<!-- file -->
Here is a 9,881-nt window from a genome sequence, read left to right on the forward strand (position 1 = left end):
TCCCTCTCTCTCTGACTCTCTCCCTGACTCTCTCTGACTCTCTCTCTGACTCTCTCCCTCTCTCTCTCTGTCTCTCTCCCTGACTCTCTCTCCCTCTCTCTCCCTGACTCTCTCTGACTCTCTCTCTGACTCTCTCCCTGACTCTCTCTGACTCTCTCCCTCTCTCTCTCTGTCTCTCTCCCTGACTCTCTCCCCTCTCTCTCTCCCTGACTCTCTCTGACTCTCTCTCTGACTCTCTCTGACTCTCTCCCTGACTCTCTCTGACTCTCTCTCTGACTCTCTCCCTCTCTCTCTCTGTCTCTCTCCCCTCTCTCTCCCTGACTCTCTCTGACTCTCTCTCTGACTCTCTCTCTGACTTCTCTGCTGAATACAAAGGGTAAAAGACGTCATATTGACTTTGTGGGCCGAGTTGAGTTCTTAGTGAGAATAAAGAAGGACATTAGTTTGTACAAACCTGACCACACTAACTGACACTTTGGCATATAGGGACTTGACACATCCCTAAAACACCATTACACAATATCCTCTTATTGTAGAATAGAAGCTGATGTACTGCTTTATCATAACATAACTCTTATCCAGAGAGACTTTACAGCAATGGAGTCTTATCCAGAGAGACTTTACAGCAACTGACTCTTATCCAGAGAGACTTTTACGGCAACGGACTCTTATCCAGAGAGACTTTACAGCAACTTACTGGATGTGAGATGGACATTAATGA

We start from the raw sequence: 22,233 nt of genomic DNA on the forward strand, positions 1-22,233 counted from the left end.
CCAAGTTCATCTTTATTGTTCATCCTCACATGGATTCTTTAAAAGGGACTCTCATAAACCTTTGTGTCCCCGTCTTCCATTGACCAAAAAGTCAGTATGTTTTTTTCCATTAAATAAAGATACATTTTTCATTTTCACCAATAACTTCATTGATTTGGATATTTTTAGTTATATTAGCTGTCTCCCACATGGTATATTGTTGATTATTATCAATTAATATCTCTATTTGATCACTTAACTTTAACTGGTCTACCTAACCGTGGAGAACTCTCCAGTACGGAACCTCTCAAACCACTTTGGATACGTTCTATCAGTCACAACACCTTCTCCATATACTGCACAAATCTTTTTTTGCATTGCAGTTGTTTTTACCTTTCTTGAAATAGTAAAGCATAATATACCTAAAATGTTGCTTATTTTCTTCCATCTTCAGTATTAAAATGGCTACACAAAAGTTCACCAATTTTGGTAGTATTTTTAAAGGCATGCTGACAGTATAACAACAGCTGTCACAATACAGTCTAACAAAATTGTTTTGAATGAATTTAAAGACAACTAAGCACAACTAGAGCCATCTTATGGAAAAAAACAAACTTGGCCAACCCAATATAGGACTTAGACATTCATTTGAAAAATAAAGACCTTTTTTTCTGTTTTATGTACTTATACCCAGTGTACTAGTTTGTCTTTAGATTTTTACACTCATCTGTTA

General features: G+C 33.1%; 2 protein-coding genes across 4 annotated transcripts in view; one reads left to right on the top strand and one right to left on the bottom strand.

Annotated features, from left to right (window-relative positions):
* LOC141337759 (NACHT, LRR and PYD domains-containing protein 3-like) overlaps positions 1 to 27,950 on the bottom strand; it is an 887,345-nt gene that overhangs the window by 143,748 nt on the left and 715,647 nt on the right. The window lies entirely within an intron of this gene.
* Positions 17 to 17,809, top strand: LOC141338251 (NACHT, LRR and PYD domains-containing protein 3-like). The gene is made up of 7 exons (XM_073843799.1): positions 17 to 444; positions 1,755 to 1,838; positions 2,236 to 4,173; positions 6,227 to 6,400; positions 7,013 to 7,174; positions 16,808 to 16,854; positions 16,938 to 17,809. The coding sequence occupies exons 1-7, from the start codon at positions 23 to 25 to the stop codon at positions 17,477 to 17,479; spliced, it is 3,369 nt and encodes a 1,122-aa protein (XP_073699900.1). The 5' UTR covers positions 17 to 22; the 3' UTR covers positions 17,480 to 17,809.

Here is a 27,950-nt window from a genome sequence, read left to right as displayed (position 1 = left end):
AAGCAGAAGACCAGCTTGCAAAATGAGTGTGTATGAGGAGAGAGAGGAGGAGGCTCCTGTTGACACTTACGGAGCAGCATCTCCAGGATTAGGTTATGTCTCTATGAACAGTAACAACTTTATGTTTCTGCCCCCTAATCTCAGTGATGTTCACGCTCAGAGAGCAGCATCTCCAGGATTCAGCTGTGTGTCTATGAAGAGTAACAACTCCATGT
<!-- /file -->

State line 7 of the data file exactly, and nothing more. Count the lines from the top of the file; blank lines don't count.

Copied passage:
* LOC141337759 (NACHT, LRR and PYD domains-containing protein 3-like) overlaps positions 1 to 27,950 on the bottom strand; it is an 887,345-nt gene that overhangs the window by 143,748 nt on the left and 715,647 nt on the right. The window lies entirely within an intron of this gene.